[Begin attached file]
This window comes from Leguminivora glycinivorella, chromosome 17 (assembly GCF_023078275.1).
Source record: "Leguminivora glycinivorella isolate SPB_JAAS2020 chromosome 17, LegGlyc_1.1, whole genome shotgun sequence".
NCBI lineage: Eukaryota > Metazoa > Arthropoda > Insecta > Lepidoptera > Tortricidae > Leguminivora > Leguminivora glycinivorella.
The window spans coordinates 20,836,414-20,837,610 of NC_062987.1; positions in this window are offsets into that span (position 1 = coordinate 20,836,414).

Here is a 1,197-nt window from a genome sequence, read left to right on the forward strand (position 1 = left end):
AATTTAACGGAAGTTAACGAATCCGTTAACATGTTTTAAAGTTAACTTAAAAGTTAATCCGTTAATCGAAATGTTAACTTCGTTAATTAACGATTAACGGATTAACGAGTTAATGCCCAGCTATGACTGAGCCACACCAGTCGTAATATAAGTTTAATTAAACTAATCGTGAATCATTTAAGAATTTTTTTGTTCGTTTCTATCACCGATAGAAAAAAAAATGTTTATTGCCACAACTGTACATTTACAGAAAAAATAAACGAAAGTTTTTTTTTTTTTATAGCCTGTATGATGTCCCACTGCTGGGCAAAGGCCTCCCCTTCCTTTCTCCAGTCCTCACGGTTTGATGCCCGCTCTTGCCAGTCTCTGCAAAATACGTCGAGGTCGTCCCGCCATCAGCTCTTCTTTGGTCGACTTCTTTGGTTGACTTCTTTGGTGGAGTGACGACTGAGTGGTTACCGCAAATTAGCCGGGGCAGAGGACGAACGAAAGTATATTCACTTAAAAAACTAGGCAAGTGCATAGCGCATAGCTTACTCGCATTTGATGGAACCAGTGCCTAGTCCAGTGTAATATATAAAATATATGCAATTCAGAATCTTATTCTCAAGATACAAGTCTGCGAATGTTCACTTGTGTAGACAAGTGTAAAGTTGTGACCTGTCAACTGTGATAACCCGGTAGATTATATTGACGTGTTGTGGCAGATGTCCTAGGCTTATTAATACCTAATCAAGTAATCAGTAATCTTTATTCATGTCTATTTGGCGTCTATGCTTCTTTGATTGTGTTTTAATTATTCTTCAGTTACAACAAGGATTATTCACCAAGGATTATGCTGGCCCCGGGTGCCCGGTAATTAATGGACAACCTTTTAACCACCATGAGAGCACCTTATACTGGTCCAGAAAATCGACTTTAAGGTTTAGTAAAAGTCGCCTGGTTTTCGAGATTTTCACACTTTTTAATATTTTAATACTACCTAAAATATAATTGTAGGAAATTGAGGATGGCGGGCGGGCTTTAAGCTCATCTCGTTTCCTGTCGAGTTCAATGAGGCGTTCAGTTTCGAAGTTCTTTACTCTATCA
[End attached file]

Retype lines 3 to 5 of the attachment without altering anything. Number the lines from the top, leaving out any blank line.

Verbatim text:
NCBI lineage: Eukaryota > Metazoa > Arthropoda > Insecta > Lepidoptera > Tortricidae > Leguminivora > Leguminivora glycinivorella.
The window spans coordinates 20,836,414-20,837,610 of NC_062987.1; positions in this window are offsets into that span (position 1 = coordinate 20,836,414).

Here is a 1,197-nt window from a genome sequence, read left to right on the forward strand (position 1 = left end):